Phototunable Viscoelasticity in Hydrogels Through Thioester Exchange.


Department of Chemical and Biological Engineering, University of Colorado, Boulder, USA. [Email]


Mechanical cues are delivered to resident cells by the extracellular matrix and play an important role in directing cell processes, ranging from embryonic development and cancer metastasis to stem cell differentiation. Recently, cellular responses to viscoelastic and elastic mechanical cues have been studied; however, questions remain as to how cells identify and transduce these cues differently. We present a synthetic cell culture substrate with viscoelastic properties based on thioester exchange chemistry that can be modulated in situ with the photoinitiated thiol-ene 'click' reaction. With this method, stress relaxation in thioester hydrogels with an average relaxation time of 740,000 s can be switched off in the presence of cells without change to the elastic modulus. NIH 3T3 fibroblasts, cultured for 48 h on viscoelastic compared to elastic thioester substrates, displayed increased cell area (660-560 μm2) and increased nuclear to cytoplasmic YAP/TAZ ratios (2.4 to 2.2) when cultured on elastic compared to viscoelastic hydrogels, respectively. Next, when the viscoelasticity was switched off after 24 h, the fibroblasts responded to this change and exhibited an average cell area of 540 μm2, and nuclear to cytoplasmic YAP/TAZ ratio of 2.1, approaching that of the control elastic gels. Phototunable viscoelastic thioester hydrogels provide a tunable materials system to investigate time-dependent cellular responses to viscoelasticity and should prove useful for understanding the dynamics of mechanoresponsive cellular pathways.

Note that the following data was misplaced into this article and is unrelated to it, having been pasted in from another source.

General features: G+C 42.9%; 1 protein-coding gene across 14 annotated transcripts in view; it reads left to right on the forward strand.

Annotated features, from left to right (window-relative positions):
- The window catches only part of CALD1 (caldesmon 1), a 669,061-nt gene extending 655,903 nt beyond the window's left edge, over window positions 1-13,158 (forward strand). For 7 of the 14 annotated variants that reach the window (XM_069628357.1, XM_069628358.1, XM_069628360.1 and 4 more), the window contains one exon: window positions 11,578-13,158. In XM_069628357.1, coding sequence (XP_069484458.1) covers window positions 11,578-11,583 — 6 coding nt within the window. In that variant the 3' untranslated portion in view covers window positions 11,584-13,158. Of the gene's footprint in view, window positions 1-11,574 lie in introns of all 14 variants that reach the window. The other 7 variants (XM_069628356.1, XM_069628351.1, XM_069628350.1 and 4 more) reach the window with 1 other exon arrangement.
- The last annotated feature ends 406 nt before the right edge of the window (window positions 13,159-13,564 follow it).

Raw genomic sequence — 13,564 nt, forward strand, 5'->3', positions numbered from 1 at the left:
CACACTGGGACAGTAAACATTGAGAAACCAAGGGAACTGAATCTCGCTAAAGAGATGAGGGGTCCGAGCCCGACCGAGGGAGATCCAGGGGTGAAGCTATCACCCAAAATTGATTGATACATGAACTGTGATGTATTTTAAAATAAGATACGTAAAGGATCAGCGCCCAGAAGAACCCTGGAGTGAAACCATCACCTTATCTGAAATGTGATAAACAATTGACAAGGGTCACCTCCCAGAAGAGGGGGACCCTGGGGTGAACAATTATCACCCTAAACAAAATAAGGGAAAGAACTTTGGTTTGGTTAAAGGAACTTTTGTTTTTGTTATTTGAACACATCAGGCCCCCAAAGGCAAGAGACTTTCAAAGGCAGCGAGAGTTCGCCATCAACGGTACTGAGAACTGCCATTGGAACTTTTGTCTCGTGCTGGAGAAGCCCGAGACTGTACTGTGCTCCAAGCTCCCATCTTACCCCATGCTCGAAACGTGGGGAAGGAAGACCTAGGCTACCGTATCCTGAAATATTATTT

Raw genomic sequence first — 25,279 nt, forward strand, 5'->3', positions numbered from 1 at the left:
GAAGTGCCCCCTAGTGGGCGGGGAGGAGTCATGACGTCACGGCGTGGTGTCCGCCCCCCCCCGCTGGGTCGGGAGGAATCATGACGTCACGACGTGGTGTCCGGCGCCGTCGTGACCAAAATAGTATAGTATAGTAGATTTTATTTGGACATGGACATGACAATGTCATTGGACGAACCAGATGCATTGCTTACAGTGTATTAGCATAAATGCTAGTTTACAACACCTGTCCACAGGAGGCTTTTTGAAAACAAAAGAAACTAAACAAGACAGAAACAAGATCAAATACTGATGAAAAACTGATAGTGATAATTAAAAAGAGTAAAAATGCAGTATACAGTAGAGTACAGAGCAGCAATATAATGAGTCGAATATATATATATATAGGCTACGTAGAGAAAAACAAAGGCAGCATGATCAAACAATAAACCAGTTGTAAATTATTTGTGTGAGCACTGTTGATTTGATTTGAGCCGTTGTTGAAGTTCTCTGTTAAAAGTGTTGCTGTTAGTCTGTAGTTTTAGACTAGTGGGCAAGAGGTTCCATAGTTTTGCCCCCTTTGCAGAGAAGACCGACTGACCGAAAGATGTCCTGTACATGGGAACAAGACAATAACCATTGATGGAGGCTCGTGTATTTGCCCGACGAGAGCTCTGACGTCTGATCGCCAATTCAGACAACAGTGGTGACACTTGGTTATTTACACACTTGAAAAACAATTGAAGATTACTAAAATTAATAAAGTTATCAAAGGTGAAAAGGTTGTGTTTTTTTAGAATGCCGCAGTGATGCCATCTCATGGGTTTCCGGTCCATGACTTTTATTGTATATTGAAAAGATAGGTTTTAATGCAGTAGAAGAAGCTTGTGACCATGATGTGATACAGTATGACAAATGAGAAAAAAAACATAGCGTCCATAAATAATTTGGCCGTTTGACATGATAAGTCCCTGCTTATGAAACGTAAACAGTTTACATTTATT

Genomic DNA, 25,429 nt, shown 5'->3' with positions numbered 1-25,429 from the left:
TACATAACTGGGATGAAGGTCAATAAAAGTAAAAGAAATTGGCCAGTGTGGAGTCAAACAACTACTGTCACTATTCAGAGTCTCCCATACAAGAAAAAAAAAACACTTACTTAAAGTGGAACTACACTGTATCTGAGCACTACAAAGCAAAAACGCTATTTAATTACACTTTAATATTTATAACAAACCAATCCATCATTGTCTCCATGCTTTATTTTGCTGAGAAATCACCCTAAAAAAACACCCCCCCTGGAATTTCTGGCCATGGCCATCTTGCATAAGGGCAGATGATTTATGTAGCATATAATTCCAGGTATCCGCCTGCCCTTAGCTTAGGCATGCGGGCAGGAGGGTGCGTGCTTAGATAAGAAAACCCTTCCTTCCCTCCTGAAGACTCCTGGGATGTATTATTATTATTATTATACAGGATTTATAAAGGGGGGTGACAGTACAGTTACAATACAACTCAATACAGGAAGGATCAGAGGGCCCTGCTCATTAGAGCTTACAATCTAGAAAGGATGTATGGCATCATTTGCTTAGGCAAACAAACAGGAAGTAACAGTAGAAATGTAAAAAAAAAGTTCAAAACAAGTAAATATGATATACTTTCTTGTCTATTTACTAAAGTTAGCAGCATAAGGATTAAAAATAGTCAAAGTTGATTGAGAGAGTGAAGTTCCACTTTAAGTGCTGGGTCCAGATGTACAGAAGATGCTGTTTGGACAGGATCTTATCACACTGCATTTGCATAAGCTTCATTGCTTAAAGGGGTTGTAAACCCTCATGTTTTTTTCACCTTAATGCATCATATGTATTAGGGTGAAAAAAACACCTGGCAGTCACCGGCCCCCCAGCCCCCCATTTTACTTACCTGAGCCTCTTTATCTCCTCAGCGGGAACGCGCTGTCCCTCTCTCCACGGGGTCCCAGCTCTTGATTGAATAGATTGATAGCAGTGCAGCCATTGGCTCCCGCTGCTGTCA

Covalent adaptable network,Mechanotransduction,NIH 3T3 fibroblasts,Photoresponsive biomaterial,Tunable viscoelasticity,

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